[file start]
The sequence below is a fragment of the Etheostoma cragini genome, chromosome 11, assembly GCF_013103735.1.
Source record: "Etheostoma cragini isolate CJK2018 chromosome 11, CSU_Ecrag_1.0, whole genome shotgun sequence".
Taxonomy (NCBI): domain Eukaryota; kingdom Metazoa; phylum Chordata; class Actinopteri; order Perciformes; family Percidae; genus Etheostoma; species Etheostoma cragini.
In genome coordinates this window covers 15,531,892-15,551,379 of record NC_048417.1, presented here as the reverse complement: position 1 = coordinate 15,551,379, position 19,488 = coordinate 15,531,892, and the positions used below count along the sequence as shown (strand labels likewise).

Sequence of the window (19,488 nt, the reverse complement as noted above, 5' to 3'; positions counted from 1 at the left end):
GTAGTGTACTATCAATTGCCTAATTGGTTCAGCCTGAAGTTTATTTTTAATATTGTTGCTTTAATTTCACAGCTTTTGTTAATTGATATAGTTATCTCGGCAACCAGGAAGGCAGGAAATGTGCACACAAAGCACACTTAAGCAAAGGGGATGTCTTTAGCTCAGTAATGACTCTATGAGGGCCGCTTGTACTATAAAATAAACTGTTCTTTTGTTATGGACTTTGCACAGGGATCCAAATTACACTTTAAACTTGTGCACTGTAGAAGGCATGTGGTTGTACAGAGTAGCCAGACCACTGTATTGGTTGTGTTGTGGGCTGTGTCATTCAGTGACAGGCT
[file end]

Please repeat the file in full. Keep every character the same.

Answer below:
The sequence below is a fragment of the Etheostoma cragini genome, chromosome 11, assembly GCF_013103735.1.
Source record: "Etheostoma cragini isolate CJK2018 chromosome 11, CSU_Ecrag_1.0, whole genome shotgun sequence".
Taxonomy (NCBI): domain Eukaryota; kingdom Metazoa; phylum Chordata; class Actinopteri; order Perciformes; family Percidae; genus Etheostoma; species Etheostoma cragini.
In genome coordinates this window covers 15,531,892-15,551,379 of record NC_048417.1, presented here as the reverse complement: position 1 = coordinate 15,551,379, position 19,488 = coordinate 15,531,892, and the positions used below count along the sequence as shown (strand labels likewise).

Sequence of the window (19,488 nt, the reverse complement as noted above, 5' to 3'; positions counted from 1 at the left end):
GTAGTGTACTATCAATTGCCTAATTGGTTCAGCCTGAAGTTTATTTTTAATATTGTTGCTTTAATTTCACAGCTTTTGTTAATTGATATAGTTATCTCGGCAACCAGGAAGGCAGGAAATGTGCACACAAAGCACACTTAAGCAAAGGGGATGTCTTTAGCTCAGTAATGACTCTATGAGGGCCGCTTGTACTATAAAATAAACTGTTCTTTTGTTATGGACTTTGCACAGGGATCCAAATTACACTTTAAACTTGTGCACTGTAGAAGGCATGTGGTTGTACAGAGTAGCCAGACCACTGTATTGGTTGTGTTGTGGGCTGTGTCATTCAGTGACAGGCT